If you have your Mail app enabled in iCloud, it’s easy to delete emails in your iCloud storage. You only need to delete them in the Mail app. If you don’t have enabled in iCloud, go to the iCloud website.

Open the Mail app in the web browser and delete mails from the browser. Don’t forget to empty the trash. Otherwise, your deleted mail remains in the trash, and you don’t free storage space.

Also, note that this applies to the default Mail app on your Apple device. It doesn’t work on other email accounts like Gmail, Yahoo, or Outlook. Emails from other services get stored within the email service, not in your iCloud.

5. Buy iCloud Storage

If you want to keep on using iCloud to store your files, there’s little else you can do other than delete files. One of those very few ways you can keep ahold of all your new and old files is to upgrade your iCloud storage.

This is the easiest and most immediate solution if you were ever wondering. It takes only a snap of fingers to upgrade your iCloud storage. There’s also a variety of paid plans to choose from.

The cheapest of these plans is only $20 per year. At that, you gain an extra 15GB of storage. You can buy more iCloud space depending on the plans you buy.

Do this by going to your iCloud settings on your iPhone or Mac. Enter the Storage & Backup options and then tap on Buy More Storage. You can get up to an extra 55 GB of iCloud storage for $100 per year.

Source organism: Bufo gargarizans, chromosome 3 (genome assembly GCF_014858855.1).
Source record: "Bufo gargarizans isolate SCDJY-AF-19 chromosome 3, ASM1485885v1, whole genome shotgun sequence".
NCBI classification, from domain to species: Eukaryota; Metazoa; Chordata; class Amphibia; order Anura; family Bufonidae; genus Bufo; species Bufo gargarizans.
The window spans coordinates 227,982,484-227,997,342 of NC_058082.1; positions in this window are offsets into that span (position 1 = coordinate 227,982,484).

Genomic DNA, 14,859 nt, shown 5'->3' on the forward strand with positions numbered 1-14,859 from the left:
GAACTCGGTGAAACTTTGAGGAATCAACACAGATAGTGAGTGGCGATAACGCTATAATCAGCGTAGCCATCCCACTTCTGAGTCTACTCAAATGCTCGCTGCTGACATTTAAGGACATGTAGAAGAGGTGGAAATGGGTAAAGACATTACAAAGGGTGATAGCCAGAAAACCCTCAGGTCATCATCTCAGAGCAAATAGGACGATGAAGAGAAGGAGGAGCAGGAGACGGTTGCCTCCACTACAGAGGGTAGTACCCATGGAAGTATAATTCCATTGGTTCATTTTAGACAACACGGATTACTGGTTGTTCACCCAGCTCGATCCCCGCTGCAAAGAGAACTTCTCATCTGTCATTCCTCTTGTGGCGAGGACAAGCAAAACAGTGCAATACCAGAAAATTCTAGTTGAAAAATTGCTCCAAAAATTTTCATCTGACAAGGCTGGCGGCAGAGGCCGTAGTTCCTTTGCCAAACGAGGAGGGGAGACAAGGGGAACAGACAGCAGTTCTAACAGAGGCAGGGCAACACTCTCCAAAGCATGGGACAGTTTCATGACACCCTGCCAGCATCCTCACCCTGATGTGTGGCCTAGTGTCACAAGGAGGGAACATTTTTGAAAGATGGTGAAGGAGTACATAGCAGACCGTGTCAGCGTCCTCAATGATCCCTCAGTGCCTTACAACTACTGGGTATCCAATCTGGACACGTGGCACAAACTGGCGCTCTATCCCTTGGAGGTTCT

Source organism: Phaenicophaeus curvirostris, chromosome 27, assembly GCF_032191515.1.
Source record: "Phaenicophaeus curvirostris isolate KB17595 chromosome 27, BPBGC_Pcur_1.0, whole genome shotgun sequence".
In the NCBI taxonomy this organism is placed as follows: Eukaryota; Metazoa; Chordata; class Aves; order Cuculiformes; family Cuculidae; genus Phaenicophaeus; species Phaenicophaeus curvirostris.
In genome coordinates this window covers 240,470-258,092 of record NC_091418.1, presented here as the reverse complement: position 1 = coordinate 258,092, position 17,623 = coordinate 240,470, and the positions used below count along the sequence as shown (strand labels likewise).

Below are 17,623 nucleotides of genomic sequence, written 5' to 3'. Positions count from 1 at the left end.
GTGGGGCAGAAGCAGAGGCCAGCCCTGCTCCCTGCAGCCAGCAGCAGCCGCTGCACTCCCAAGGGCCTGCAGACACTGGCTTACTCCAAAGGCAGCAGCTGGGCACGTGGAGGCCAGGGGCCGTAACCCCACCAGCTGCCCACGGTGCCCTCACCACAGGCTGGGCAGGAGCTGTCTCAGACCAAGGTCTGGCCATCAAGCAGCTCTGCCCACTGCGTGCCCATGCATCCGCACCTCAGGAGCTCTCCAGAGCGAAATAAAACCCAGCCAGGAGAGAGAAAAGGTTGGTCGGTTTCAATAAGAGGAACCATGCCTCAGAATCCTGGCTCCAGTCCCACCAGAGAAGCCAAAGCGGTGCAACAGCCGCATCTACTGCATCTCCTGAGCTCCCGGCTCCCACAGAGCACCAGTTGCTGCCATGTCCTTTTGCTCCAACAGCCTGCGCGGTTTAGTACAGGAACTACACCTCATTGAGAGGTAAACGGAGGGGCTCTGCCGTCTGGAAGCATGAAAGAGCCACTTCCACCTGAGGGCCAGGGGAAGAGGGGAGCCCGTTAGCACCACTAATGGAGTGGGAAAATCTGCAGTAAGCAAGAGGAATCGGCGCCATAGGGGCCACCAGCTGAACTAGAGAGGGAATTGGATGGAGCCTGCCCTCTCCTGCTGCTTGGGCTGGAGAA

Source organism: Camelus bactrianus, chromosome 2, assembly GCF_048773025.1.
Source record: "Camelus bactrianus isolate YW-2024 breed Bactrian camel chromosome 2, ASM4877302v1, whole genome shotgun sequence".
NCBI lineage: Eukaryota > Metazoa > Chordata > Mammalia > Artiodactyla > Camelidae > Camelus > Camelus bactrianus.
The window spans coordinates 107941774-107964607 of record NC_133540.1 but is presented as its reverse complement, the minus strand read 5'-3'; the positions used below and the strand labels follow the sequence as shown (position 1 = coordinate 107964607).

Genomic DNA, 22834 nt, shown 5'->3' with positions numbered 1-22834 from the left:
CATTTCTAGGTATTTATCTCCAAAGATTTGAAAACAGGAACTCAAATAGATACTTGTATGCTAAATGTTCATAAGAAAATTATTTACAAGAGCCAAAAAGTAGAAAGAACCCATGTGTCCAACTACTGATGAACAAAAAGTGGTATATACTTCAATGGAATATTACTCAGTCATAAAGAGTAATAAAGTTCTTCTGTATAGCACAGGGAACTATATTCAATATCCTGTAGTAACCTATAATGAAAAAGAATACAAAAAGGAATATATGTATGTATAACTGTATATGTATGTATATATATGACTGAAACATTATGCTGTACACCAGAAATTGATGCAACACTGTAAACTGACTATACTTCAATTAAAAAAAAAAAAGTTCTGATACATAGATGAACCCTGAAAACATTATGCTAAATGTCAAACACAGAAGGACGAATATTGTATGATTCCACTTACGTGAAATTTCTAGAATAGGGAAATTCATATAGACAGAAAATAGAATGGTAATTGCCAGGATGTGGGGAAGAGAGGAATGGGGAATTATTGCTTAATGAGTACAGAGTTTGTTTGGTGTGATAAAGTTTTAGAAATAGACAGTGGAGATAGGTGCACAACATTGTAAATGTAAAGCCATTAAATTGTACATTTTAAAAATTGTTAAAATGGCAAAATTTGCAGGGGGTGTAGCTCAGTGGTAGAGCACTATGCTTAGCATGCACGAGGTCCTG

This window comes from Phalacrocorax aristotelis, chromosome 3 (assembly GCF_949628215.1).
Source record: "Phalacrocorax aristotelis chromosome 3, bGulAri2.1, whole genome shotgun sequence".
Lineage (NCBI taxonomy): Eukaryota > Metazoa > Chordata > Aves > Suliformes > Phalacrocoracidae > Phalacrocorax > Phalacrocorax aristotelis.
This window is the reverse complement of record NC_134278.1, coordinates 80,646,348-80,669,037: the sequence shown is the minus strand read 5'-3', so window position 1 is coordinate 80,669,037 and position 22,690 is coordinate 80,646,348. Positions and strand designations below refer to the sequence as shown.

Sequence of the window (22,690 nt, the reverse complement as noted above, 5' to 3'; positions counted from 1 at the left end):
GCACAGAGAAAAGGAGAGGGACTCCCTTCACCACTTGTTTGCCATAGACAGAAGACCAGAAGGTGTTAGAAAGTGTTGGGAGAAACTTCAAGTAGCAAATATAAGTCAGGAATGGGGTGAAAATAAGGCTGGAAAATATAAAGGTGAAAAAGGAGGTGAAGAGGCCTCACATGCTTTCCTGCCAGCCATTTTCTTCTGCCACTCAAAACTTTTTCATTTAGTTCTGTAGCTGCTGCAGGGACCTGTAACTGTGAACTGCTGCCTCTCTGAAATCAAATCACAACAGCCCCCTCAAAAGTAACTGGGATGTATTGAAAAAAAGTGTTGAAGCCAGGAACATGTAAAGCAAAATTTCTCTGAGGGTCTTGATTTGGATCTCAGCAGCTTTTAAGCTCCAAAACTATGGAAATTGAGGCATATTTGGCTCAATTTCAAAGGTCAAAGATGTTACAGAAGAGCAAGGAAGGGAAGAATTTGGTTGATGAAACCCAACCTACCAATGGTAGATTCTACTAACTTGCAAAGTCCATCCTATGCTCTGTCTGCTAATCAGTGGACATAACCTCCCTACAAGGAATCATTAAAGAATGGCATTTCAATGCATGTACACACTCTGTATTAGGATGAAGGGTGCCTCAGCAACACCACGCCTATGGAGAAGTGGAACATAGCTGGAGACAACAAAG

6. How to Free up iCloud Storage Space With Cloud Storage Alternatives

For the last tip on how to free up space on iCloud, don’t be afraid to use other cloud alternatives. Using other platforms or services can help you keep your data and free up iCloud storage space. You have a ton of other third-party cloud services to choose from out there.

For example, let’s say you often take a lot of photos. The best place to store your photos is on Google Photos. It offers free unlimited storage.

Other examples are the DropBox, Amazon Cloud Drive, Microsoft One Drive, and Yahoo’s Flickr app.

Make the Best Use of Your iCloud Storage

We hope you helped you open up space in your iCloud. Now, you can optimize and use your iCloud for the most important files and data. You’ll need to commit some time to delete files, or you can pay for more iCloud storage instead.

These are the various ways to keep your iCloud storage from getting too full. 

Did you enjoy this short guide on how to free up iCloud storage? If you want to read more guides like this, feel free to check out our other guides.



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… we have a small favour to ask. More people are reading Side-Line Magazine than ever but advertising revenues across the media are falling fast. And unlike many news organisations, we haven’t put up a paywall – we want to keep our journalism as open as we can. So you can see why we need to ask for your help.

Side-Line’s independent journalism takes a lot of time, money and hard work to produce. But we do it because we want to push the artists we like and who are equally fighting to survive.

If everyone who reads our reporting, who likes it, helps fund it, our future would be much more secure. For as little as 2 US$, you can support Side-Line Magazine – and it only takes a minute. Thank you.

The donations are safely powered by Paypal.